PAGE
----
Results: No deviation in transmissio of C-318T and A49G alleles and the C/T and A/G genotype was found in these sample of families. Moreover, stratification of patients and controls according to predisposing/not predisposing HLADRB1, DQA1, DQB1 haplotypes did not reveal differences.

    Conclusions: The analysis of CTLA-4 C-318T and A49G polymorphisms failed to demonstrate a significant contribution to MS susceptibility in Sardinian families. Moreover, stratification of sample by HLA predisposing/not predisposing haplotypes did not reveal possible association, confirming that Sardinian CTLA-4 does not influence susceptibility to MS

    Disclosure: E Cocco has nothing to disclose.

  633. Cocco EE, Fadda EE, Rolesu MM, Melis CC, Solla EE, Schirru LL, Fadda LL, Sanna S, Marrosu MM

    Neuroscience, University of Cagliari, Cagliari, Italy,

    Background: Cytotoxic T lymphocyte-associated antigene-4 (CTLA-4) has been investigated in vivo in both animal model and in human autoimmune diseases starting from biochemical and physiological functions of the molecule. In autoimmune insulin- dependent diabetes (T1D) from Italian and Spanish population of patients, an association between T1D and A49G CTLA-4 exon 1 polymorphism has been reported. However, in the same study no association was found in a group of Sardinian T1D families. Recently we reported that Sardinian multiple sclerosis (MS) patients are at high risk for T1D. In Sardinia, an Italian island, a very high prevalence of MS and T1D has been described.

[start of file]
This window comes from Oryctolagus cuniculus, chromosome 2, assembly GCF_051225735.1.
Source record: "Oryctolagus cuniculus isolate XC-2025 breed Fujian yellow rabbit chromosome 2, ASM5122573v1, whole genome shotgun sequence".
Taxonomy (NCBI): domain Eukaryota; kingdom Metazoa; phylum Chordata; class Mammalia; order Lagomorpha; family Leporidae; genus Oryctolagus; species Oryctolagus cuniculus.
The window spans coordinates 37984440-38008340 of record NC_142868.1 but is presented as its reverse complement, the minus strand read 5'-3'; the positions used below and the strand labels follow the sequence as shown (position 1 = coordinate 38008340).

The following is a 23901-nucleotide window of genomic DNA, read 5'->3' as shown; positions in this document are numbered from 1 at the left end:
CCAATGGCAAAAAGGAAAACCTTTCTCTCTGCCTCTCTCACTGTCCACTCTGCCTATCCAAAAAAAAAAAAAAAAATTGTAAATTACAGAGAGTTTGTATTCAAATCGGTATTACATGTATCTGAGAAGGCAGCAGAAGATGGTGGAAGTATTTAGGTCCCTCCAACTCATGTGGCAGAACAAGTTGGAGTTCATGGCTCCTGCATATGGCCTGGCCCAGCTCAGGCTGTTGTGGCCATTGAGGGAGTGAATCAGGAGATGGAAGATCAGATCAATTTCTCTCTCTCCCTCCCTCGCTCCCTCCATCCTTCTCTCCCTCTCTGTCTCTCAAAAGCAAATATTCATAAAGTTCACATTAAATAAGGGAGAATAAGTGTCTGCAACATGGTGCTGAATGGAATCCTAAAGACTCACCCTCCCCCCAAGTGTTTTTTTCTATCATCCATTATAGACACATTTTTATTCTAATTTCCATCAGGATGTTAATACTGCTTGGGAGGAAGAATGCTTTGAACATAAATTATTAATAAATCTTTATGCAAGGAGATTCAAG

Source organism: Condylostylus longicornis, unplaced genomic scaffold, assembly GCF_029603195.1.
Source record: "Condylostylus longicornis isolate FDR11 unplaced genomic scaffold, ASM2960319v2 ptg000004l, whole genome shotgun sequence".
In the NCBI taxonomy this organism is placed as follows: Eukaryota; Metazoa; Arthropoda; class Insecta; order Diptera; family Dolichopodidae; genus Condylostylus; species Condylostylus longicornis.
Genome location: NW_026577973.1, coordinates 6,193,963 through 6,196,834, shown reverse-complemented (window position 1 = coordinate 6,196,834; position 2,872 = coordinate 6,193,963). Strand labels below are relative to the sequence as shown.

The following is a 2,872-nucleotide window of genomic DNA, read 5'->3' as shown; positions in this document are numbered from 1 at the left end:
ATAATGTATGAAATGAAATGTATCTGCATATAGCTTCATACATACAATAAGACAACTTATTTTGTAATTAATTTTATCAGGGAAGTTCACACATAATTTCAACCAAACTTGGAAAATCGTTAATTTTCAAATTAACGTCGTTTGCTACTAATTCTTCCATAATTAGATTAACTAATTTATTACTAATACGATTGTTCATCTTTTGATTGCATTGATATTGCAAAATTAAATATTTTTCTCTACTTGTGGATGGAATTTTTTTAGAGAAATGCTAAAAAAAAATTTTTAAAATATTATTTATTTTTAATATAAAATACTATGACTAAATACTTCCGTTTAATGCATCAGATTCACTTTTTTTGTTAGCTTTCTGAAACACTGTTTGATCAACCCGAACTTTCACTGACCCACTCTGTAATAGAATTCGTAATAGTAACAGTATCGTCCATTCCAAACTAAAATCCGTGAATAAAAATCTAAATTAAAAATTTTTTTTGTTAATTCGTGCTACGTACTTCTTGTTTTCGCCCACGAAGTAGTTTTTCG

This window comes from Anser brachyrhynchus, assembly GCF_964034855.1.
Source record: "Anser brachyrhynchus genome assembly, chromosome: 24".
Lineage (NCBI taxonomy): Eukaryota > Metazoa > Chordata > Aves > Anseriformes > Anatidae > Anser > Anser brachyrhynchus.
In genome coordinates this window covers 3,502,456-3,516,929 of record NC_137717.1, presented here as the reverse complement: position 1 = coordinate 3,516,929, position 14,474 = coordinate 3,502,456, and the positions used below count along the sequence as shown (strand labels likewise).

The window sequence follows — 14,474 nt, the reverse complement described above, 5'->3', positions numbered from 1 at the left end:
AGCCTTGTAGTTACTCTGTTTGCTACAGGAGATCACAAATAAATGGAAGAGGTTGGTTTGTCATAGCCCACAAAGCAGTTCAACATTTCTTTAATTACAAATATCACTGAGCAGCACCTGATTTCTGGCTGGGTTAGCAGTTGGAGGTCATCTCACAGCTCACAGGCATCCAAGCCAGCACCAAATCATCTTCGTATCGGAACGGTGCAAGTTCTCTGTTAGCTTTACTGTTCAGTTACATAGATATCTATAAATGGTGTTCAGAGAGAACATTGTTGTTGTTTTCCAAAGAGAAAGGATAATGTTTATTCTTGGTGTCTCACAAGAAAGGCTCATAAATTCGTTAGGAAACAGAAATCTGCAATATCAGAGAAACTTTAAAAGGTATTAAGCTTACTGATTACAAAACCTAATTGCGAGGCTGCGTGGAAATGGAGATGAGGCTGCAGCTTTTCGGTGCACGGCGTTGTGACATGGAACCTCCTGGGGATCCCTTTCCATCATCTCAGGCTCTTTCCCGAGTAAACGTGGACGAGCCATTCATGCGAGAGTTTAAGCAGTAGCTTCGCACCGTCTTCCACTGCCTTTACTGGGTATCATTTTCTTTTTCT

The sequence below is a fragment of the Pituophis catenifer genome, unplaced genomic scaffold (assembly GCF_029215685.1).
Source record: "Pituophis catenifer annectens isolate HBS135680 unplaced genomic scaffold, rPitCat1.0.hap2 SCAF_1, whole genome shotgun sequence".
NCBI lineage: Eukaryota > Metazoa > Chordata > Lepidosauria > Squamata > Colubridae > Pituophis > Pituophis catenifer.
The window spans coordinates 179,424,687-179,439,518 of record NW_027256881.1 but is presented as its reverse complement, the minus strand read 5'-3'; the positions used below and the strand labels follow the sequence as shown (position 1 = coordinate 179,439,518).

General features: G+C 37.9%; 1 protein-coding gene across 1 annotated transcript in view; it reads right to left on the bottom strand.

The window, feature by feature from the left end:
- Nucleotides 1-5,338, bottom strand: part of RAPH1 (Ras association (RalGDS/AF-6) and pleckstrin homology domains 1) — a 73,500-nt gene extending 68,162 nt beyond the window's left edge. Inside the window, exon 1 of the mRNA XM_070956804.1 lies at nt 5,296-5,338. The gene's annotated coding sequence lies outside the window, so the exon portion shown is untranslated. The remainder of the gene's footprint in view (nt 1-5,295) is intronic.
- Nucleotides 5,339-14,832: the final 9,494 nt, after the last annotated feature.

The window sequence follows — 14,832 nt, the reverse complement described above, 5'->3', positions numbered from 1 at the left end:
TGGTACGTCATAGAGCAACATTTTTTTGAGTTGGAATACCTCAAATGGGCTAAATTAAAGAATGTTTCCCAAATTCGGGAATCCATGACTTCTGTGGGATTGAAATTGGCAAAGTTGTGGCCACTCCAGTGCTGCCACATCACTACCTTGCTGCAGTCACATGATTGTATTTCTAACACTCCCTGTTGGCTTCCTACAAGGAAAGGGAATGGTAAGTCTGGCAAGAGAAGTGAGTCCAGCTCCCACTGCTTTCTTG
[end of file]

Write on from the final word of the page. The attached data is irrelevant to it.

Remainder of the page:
Objectives: We analyzed the A49G CTLA-4 polymorphism in 28 patients having both MS and T1D, all Sardinian and of Sardinian ancestry, to test the hypothesis of a role of the CTLA-4 in susceptibility to both the diseases.

    Methods: Peripheral blood DNA was exctracted from 28 patients with MS and T1D, 788 MS patients and 145 healthy control (HC). Moreover, A and G alleles were evaluated in 954 control chromosomes using the affected family based control (AFBAC). the 49 position exon 1 was typed using standard PCR allele specific dot-blot hybridization. Association was tested by two side chi square test.